Two messages stand out in my mind from the bar swearing-in ceremony last month:
First, the “It’s not you, it’s the economy…I swear” subterfuge. (Did the Supreme Court just break up with me?)
And second, the Chief Justice’s call to arms, for peace. Her honor quoted Abraham Lincoln in urging us to: “Discourage litigation. Persuade your neighbors to compromise whenever you can. Point out to them how the nominal winner is often the real loser – in fees, expenses and waste of time. As a peacemaker, the lawyer has a superior opportunity of being a good man.”
This quote is also a common battle cry for alternative dispute resolution proponents. In short, ADR has become an esteemed and growing area of law over the past few decades by making available means outside of the formal court process to solve disputes.
One form of ADR that originated here in Minnesota and is now practiced by more than 20,000 lawyers worldwide is Collaborative Law, also known as Collaborative practice. Like other forms of ADR, Collaborative practice aims to minimize conflict and costs—both emotional and financial—to the clients, to encourage creative problem-solving solutions, and to promote client control of the process. Almost always used to settle family law disputes, the Collaborative process requires the attorneys and clients to sign a formal agreement that they will not take the case to court (unless the clients retain new counsel).
For some, this notion of bypassing court causes alarm. How is it possible to be an effective and ethical attorney while “discouraging litigation” or in the case of Collaborative practice, refusing to go to court all together?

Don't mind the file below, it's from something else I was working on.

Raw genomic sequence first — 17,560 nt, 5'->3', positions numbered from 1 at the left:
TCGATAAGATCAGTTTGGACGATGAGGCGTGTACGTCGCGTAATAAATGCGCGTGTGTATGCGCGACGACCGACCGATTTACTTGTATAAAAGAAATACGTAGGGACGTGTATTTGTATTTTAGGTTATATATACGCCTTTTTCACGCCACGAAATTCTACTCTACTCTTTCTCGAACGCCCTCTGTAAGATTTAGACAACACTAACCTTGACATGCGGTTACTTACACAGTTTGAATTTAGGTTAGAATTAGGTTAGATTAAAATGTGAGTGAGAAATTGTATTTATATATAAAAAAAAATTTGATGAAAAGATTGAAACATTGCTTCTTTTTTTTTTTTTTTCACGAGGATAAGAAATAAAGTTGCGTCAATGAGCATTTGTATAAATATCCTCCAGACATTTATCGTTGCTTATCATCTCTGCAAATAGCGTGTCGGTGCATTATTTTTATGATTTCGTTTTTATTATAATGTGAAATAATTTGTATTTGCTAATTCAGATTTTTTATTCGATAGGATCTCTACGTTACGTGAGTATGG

While not a cut-and-dry issue, it appears safe to say that the “zealous advocacy” standard has gone into semi-retirement after more than two hundred years of being required by Canon 7 of the ABA Model Code of Professional Responsibility. Therefore, fighting to win for clients at all costs, professionalism and morals included, appears to be a thing of the past. In fact, when the Model Rules of Professional Conduct were established in the early 1980s, the requirement of “zeal” was demoted to merely a comment in Rule 1.3.
Yes, advocating for clients is undoubtedly still a vital characteristic of lawyering, but there are other duties that are arguably just as important. The duties to be an advisor, negotiator and evaluator are all recognized in the Preface to the Minnesota Rules of Professional Conduct and are fundamental to the role of a Collaborative attorney.
Still not convinced the disqualification requirement is ethical? Collaborative practice hangs its hat on Rule 1.2(c) of the Minnesota Rules of Professional Conduct, which allows for reasonable limited scope representation if clients give informed consent. Of late, there does not appear to be any complaints against Collaborative attorneys brought before the Lawyers Professional Responsibility Board.
Regardless of your view of the ethicality of Collaborative practice, what is fundamental is that we, as rising J.D.s, embrace the changing role of attorneys. By accepting the call to be problem solvers, not problem instigators and by promoting peace and more sustainable agreements for our clients, we gain the superior opportunity to be good men, women, and lawyers.